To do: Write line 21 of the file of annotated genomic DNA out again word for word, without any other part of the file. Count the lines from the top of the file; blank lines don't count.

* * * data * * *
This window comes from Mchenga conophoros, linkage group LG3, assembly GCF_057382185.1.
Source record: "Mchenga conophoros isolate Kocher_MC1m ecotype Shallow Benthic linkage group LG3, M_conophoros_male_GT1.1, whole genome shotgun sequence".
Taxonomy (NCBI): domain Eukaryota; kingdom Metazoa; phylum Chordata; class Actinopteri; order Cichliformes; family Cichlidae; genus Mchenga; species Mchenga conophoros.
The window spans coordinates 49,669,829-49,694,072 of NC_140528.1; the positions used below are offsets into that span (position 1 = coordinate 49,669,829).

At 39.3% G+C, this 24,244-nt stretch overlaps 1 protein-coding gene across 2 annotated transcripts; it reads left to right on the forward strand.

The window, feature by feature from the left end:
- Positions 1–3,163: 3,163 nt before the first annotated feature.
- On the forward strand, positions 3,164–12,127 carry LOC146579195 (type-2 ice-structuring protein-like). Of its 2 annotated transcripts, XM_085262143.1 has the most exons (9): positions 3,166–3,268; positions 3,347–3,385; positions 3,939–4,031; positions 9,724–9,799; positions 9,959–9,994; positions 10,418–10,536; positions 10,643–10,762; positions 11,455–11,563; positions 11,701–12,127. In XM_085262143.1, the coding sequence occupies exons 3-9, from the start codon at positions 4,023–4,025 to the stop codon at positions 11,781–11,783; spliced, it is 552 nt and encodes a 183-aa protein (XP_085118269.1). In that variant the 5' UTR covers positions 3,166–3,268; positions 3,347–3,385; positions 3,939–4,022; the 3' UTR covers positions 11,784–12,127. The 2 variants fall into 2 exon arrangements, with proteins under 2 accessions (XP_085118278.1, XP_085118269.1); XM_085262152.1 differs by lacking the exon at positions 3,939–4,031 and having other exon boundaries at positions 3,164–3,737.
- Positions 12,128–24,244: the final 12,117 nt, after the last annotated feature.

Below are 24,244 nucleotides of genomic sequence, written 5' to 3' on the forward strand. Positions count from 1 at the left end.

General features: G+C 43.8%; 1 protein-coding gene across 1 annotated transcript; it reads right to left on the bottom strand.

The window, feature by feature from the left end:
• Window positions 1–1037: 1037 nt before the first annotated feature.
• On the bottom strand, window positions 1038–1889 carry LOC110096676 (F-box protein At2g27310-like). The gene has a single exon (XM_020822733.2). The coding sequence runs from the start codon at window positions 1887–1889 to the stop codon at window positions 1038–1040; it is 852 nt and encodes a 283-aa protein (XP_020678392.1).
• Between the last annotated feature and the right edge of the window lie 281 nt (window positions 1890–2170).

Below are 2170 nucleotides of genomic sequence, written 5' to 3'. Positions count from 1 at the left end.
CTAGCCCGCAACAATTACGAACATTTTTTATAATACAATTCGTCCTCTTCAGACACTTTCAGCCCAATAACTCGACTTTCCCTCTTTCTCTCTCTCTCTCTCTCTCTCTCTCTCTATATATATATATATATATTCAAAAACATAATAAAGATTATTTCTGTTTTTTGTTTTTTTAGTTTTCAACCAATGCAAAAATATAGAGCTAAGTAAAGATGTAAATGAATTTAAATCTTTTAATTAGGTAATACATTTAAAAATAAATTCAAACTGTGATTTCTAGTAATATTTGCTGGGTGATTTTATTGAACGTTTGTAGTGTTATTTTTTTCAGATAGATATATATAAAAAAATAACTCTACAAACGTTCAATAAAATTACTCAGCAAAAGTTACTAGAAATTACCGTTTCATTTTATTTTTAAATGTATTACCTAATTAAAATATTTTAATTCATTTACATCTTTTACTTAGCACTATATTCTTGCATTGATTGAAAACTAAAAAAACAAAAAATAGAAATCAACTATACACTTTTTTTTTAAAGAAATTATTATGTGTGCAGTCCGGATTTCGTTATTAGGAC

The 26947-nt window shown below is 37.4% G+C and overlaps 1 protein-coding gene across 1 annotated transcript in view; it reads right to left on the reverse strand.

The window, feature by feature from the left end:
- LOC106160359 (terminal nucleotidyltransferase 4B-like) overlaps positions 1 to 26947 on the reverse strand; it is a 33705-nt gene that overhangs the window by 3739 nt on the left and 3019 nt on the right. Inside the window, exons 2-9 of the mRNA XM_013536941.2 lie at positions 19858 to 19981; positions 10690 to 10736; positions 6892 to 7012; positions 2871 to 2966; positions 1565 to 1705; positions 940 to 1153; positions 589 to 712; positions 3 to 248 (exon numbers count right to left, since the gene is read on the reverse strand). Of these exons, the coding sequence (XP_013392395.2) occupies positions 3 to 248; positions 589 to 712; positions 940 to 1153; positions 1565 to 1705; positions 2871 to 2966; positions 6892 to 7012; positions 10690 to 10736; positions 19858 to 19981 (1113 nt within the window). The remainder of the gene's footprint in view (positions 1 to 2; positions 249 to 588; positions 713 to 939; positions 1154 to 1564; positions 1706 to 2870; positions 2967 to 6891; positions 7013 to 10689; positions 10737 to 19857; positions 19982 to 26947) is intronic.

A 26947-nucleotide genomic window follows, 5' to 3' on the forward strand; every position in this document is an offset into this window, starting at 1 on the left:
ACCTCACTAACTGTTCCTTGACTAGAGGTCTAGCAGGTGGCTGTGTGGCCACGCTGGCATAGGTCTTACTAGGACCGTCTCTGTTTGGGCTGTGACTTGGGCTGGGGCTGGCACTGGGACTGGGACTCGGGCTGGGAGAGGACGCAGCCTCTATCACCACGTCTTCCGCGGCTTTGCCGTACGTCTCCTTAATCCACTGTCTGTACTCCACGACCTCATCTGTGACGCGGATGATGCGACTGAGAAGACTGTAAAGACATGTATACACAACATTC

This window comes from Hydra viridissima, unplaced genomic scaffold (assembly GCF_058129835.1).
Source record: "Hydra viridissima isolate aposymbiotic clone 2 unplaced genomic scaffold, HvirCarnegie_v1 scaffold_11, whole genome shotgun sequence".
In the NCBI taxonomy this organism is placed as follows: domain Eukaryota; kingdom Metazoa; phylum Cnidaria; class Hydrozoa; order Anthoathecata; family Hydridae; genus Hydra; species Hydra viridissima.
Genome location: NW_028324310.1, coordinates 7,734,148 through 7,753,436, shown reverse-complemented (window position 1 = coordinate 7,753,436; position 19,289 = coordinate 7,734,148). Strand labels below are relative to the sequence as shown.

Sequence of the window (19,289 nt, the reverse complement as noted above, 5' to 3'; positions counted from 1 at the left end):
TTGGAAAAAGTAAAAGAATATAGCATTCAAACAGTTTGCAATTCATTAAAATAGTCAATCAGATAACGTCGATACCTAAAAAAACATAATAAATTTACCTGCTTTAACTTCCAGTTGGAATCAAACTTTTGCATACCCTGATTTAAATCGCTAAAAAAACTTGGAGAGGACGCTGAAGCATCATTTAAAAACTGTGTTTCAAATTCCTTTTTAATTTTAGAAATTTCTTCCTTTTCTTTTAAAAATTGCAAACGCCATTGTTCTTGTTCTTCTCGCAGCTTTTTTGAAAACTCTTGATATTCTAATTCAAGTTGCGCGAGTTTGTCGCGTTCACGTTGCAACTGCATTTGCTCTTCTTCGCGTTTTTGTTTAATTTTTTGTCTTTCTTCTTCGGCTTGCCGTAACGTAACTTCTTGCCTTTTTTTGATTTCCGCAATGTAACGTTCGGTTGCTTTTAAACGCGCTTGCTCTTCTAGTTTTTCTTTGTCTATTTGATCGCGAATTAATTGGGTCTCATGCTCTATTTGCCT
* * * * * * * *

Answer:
A 26947-nucleotide genomic window follows, 5' to 3' on the forward strand; every position in this document is an offset into this window, starting at 1 on the left: